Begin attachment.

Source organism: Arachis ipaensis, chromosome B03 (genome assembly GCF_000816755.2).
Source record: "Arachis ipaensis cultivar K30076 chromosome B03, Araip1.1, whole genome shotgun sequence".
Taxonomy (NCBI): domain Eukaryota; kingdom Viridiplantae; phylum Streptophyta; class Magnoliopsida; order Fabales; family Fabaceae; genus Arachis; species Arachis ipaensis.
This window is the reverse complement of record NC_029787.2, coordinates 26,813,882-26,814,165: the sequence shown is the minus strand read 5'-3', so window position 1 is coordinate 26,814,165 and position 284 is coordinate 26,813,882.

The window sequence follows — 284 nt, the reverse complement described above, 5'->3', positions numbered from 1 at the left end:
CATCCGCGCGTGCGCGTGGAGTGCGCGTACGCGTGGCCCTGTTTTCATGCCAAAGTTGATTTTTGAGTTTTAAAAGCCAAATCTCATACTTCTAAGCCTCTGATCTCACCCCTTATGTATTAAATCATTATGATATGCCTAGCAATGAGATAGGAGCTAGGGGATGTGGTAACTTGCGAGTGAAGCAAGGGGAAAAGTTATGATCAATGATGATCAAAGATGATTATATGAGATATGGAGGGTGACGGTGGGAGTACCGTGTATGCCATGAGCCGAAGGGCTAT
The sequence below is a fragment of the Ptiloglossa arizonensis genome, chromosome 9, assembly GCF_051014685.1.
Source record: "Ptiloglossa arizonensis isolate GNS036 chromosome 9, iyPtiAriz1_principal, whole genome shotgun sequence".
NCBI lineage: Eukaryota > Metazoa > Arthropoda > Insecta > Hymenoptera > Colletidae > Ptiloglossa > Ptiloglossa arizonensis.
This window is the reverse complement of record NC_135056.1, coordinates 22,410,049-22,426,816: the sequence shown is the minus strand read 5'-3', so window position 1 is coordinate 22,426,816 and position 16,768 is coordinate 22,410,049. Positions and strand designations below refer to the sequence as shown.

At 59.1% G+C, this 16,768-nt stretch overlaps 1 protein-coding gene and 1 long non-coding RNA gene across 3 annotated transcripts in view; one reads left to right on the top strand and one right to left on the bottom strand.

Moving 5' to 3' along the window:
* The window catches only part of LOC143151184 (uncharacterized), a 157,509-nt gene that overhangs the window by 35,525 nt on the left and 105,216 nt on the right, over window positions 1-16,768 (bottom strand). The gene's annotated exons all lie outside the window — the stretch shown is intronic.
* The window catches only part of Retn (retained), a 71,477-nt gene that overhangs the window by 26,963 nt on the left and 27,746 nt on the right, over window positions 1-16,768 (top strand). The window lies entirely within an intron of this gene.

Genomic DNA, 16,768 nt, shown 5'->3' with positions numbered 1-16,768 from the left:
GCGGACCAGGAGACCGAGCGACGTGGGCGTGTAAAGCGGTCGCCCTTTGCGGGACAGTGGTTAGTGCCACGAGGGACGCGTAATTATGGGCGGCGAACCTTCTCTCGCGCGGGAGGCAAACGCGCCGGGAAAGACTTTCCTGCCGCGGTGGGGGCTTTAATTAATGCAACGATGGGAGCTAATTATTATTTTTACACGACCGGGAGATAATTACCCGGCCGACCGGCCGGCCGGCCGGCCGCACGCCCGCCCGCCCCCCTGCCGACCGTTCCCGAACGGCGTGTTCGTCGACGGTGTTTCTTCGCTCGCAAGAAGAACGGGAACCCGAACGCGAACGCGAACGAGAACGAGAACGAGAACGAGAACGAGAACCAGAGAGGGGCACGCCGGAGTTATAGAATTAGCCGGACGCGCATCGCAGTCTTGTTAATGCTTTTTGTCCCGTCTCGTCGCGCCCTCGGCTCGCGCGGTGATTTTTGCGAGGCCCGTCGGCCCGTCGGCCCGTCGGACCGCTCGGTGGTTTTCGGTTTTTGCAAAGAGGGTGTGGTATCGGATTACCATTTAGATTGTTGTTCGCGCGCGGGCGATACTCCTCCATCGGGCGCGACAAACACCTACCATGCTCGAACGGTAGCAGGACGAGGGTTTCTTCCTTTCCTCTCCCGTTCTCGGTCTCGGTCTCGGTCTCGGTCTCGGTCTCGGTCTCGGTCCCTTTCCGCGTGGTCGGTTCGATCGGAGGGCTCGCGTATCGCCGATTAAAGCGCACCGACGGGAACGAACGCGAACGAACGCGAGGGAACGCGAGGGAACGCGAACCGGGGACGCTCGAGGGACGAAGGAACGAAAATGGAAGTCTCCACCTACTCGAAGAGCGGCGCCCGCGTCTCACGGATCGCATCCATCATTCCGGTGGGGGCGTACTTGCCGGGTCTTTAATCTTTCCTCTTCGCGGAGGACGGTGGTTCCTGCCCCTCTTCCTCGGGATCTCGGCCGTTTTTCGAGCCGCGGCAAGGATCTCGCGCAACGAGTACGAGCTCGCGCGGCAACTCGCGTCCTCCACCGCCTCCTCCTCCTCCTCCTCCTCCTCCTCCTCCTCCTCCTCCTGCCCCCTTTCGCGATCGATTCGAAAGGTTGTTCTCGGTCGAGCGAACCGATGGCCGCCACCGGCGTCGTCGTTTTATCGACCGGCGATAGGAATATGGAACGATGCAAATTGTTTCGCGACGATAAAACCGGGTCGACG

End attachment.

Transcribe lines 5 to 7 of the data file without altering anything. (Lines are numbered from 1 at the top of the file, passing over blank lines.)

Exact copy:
The window sequence follows — 284 nt, the reverse complement described above, 5'->3', positions numbered from 1 at the left end:
CATCCGCGCGTGCGCGTGGAGTGCGCGTACGCGTGGCCCTGTTTTCATGCCAAAGTTGATTTTTGAGTTTTAAAAGCCAAATCTCATACTTCTAAGCCTCTGATCTCACCCCTTATGTATTAAATCATTATGATATGCCTAGCAATGAGATAGGAGCTAGGGGATGTGGTAACTTGCGAGTGAAGCAAGGGGAAAAGTTATGATCAATGATGATCAAAGATGATTATATGAGATATGGAGGGTGACGGTGGGAGTACCGTGTATGCCATGAGCCGAAGGGCTAT
The sequence below is a fragment of the Ptiloglossa arizonensis genome, chromosome 9, assembly GCF_051014685.1.